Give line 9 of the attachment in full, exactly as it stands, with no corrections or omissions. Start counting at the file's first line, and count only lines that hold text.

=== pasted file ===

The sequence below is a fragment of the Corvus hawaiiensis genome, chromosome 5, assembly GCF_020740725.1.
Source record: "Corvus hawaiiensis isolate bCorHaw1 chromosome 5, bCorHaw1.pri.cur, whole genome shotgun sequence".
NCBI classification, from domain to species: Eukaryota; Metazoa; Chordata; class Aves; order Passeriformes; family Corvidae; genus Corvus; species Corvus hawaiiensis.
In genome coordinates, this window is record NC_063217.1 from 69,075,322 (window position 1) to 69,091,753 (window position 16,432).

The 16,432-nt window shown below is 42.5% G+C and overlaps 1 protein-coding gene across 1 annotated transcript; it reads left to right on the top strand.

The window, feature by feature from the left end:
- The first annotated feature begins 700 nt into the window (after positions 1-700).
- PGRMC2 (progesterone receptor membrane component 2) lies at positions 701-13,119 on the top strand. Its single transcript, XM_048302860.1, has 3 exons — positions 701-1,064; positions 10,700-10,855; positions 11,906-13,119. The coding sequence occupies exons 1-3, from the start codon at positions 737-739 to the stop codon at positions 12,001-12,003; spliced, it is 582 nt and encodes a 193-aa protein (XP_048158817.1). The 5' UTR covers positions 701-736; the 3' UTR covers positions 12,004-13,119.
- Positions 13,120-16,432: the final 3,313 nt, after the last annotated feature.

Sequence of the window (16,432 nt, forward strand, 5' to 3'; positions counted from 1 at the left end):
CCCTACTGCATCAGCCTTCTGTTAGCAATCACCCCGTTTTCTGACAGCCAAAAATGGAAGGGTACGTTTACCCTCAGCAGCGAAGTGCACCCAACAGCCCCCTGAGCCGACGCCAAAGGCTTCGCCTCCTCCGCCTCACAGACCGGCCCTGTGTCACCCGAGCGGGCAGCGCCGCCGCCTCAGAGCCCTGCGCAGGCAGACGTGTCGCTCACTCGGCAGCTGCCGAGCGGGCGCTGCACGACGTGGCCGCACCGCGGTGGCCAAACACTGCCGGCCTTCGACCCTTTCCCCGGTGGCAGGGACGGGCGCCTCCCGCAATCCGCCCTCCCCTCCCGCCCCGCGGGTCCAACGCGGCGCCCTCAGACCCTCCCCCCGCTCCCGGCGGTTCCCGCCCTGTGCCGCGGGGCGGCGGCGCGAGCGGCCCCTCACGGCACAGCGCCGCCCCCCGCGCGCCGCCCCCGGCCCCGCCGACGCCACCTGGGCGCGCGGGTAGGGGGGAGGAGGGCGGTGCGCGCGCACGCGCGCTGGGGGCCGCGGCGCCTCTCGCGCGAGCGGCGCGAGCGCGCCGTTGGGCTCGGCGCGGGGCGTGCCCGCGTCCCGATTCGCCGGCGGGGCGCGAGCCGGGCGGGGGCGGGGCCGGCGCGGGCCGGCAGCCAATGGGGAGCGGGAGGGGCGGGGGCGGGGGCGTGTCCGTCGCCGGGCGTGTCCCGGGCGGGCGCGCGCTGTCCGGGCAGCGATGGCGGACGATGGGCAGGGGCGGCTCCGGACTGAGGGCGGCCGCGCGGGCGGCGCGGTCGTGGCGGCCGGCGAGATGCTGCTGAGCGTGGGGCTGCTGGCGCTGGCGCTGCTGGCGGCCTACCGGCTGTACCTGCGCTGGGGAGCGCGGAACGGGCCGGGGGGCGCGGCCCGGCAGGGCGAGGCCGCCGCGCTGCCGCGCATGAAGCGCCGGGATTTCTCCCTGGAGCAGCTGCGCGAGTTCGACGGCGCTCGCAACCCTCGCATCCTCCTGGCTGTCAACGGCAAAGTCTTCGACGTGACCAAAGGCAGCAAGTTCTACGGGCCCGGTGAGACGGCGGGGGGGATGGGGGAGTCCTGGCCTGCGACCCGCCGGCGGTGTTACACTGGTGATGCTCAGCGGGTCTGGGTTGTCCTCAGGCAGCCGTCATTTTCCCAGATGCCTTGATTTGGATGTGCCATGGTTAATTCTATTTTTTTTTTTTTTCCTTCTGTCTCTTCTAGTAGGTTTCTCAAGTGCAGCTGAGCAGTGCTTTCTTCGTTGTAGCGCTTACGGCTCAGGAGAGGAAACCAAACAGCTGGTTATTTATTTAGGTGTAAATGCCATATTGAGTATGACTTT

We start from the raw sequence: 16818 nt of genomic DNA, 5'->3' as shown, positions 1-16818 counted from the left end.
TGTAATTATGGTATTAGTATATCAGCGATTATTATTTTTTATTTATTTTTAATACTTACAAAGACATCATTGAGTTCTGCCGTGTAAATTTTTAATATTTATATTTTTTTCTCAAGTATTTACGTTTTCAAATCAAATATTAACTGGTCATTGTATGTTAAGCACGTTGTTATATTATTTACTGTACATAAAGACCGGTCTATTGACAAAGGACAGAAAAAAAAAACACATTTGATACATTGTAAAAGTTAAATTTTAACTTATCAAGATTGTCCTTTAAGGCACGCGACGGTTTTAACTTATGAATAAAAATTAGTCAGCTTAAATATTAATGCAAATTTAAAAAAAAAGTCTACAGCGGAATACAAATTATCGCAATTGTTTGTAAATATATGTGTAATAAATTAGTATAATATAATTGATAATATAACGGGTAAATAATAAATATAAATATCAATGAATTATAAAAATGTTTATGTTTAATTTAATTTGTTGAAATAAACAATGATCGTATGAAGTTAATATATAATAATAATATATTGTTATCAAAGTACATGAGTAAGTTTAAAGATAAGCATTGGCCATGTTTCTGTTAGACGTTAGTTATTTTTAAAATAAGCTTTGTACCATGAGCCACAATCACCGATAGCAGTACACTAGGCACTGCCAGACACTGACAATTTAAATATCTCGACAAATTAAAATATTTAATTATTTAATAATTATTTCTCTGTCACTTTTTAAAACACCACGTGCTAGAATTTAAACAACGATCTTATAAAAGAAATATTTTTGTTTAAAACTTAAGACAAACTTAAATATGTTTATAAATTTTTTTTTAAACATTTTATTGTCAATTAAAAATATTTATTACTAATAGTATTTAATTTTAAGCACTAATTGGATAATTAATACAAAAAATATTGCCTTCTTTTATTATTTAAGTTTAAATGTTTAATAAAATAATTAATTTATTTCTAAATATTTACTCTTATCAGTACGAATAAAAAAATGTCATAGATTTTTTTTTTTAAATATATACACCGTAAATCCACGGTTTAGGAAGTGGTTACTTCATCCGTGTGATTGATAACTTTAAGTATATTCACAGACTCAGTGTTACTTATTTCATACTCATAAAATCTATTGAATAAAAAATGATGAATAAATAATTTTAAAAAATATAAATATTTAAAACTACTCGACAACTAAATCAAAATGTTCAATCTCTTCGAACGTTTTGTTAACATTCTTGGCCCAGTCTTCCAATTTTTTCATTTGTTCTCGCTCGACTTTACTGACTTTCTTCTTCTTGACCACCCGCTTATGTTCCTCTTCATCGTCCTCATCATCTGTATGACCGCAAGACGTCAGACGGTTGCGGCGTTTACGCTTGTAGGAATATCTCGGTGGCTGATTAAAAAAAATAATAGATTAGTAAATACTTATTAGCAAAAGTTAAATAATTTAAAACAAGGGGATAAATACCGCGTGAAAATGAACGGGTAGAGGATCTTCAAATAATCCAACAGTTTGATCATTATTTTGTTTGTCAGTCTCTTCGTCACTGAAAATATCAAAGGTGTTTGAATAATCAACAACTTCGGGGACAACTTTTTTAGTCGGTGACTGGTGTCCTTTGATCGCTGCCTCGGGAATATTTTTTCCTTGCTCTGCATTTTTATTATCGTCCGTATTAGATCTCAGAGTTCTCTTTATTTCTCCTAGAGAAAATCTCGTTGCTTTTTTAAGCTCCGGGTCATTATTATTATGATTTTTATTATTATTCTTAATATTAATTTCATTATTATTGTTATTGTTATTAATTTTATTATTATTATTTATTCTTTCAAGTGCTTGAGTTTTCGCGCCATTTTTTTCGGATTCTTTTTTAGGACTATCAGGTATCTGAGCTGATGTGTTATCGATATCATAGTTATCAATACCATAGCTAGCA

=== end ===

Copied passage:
- Positions 13,120-16,432: the final 3,313 nt, after the last annotated feature.